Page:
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Keywords:

  • metacommunity;
  • species pool;
  • scale-dependence;
  • scale;
  • latitudinal gradient;
  • diversity;
  • productivity;
  • hump-shaped;
  • competition;
  • source–sink;
  • shifting limitation

Summary

  • 1
    Ecologists seem poised to reap the benefits of recent work examining the effects of energy and resources on plant taxonomic richness in local communities. My goal here is to present a qualitative model to further our understanding about the driving forces of plant taxonomic richness across spatial scales.
  • 2
    The model attempts to predict local plant species richness based on previous work regarding (i) correlations between temperature, precipitation and richness, (ii) correlations between soil nutrient availability and richness derived from both descriptions and experimental manipulations, and (iii) empirical demonstrations of the importance of the species pool in regulating local species richness.
  • 3
    The model consists of a phenomenlogical submodel of the multiplicative effects of temperature, water and mineral nutrients on plant species richness, with a spatially implicit submodel of immigration and extinction of species in local communities.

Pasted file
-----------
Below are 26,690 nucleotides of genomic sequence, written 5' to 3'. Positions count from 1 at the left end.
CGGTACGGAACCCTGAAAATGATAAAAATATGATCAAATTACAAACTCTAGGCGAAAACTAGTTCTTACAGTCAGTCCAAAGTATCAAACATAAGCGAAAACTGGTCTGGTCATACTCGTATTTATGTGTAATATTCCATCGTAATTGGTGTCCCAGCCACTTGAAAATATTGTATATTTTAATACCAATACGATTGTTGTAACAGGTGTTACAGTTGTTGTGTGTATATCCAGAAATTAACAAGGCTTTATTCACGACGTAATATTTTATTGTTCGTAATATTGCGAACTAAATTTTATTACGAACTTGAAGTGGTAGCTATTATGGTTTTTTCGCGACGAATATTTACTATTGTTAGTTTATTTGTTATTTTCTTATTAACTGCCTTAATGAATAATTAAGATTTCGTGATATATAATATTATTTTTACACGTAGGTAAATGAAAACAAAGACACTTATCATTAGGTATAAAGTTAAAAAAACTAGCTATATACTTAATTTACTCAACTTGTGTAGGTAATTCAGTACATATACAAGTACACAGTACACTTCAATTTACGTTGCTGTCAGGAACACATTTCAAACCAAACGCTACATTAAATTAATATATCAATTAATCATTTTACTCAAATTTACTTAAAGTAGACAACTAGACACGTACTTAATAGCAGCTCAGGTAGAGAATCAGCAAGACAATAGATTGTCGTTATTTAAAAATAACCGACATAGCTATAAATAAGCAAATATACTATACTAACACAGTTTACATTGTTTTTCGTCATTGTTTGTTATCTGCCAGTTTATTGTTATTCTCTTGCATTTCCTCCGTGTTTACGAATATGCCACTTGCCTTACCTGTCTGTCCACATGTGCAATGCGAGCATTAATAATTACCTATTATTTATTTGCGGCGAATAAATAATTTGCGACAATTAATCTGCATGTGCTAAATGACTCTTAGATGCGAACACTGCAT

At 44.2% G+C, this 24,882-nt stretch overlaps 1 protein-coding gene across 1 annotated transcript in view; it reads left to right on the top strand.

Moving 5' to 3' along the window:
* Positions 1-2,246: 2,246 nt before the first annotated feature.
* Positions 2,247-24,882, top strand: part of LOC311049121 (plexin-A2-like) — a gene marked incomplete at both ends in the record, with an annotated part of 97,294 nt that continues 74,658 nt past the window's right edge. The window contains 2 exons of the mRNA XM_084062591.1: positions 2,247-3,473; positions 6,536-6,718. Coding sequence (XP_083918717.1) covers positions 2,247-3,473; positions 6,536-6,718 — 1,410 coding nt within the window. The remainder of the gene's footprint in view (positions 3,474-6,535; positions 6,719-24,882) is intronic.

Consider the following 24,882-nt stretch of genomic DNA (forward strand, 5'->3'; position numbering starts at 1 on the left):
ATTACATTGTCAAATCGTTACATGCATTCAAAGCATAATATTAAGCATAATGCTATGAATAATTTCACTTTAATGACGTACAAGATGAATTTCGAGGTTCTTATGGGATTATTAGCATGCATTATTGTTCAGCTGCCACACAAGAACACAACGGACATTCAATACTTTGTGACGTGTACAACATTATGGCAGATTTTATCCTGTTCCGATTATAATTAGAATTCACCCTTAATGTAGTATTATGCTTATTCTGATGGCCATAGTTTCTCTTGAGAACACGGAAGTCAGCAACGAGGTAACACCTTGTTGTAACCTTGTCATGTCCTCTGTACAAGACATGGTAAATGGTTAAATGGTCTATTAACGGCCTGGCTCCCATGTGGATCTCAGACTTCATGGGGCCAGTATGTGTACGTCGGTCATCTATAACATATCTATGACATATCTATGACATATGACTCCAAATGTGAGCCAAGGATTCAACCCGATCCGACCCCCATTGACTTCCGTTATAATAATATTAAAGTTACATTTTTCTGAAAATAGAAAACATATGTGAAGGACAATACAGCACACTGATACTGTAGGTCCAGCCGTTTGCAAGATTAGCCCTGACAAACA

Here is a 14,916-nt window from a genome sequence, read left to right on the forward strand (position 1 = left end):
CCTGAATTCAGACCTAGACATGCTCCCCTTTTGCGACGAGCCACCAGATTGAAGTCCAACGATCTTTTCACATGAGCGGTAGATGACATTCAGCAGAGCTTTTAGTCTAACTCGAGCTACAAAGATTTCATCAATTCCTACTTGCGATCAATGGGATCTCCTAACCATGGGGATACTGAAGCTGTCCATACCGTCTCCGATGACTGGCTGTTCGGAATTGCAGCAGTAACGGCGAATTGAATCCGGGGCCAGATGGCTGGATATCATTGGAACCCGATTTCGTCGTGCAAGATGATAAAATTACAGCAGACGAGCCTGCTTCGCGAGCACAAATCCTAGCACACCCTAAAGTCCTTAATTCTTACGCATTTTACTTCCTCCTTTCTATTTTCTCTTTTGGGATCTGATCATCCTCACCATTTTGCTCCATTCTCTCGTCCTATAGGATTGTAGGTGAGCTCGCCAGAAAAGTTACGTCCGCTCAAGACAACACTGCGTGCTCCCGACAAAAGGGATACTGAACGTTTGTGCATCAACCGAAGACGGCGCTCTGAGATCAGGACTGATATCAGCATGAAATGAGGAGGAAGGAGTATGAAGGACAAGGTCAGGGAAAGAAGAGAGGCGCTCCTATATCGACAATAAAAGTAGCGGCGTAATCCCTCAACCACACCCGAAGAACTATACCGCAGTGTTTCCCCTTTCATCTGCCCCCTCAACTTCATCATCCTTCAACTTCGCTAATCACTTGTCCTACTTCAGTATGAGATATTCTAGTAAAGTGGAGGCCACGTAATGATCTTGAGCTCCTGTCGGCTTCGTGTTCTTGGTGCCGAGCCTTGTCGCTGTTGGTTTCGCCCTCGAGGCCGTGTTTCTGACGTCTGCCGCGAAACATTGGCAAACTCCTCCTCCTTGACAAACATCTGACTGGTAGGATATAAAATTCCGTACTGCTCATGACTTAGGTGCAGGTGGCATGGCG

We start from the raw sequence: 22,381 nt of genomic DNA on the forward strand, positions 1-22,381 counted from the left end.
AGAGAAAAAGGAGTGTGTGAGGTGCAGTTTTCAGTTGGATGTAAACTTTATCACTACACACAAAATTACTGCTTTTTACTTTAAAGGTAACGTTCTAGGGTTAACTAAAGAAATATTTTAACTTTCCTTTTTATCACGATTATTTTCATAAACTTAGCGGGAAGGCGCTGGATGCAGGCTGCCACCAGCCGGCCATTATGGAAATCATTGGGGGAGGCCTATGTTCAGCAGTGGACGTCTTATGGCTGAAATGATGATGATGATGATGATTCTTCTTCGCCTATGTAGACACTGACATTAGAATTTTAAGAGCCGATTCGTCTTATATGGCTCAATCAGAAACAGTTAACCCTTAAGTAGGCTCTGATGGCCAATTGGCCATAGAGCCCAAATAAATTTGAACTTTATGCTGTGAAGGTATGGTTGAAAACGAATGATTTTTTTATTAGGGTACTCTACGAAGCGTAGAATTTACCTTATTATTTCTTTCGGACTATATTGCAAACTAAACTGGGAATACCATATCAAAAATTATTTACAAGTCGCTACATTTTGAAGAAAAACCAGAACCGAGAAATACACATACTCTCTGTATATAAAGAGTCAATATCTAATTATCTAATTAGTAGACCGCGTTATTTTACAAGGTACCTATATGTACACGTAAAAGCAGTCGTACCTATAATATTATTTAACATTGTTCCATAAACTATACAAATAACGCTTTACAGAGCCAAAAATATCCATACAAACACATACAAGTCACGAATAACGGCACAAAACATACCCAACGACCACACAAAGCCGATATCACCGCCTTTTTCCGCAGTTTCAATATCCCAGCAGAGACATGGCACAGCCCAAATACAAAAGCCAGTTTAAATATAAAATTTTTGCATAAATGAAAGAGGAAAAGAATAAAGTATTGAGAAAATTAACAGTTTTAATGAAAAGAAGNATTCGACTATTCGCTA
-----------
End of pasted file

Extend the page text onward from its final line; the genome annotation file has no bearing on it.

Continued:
• 4
    The model makes the following five testable predictions. (i) Local richness increases linearly with immigration rate of new species and curvilinearly with local extinction rate. (ii) The effects of altered local immigration and extinction rates will be most apparent in local communities embedded in species-rich metacommunities. (iii) Local communities are not saturated, but rather increase in richness directly with increasing metacommunity richness. (iv) Unimodal or hump-shaped productivity-richness relations arise when low water or temperature limit diversity at low productivity and mineral nutrients limit diversity at high productivity. (v) An apparent scale-dependence of the effect productivity on richness should arise when there exists a matching scale-dependence of the underlying environmental drivers. These predictions do not contrast sharply with available data, but remain largely untested.
  • 5
    I suggest that continued attempts to synthesize the most predictive patterns emerging from the burgeoning global data bases of both taxonomic and genetic diversity will guide us toward mechanistic explanations of the determinants of species richness, suggest why special cases differ from general patterns, and provide additional novel predictions not currently apparent.